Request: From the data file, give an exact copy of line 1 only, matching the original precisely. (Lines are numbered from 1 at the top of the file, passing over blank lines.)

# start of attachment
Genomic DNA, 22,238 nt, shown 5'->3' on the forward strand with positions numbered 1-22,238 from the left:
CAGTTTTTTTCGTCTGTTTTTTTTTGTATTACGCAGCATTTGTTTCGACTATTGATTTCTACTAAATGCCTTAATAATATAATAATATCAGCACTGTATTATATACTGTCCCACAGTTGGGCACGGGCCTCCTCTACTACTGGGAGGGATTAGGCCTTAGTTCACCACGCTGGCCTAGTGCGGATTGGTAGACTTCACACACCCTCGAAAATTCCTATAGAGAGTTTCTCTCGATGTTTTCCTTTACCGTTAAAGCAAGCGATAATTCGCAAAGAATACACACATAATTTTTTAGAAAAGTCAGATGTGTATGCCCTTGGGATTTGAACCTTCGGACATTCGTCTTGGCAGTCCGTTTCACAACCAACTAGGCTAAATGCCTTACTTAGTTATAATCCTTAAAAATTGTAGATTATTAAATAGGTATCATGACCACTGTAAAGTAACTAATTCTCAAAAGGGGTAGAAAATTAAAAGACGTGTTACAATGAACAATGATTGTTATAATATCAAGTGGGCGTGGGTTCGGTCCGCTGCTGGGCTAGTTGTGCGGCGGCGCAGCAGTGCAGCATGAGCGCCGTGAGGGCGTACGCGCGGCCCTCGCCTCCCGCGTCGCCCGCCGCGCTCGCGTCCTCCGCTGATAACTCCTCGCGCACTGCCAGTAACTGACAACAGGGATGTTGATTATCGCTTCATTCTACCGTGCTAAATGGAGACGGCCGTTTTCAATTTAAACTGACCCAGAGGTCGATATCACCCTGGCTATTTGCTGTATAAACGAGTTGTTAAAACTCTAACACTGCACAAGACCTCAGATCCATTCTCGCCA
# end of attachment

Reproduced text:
Genomic DNA, 22,238 nt, shown 5'->3' on the forward strand with positions numbered 1-22,238 from the left: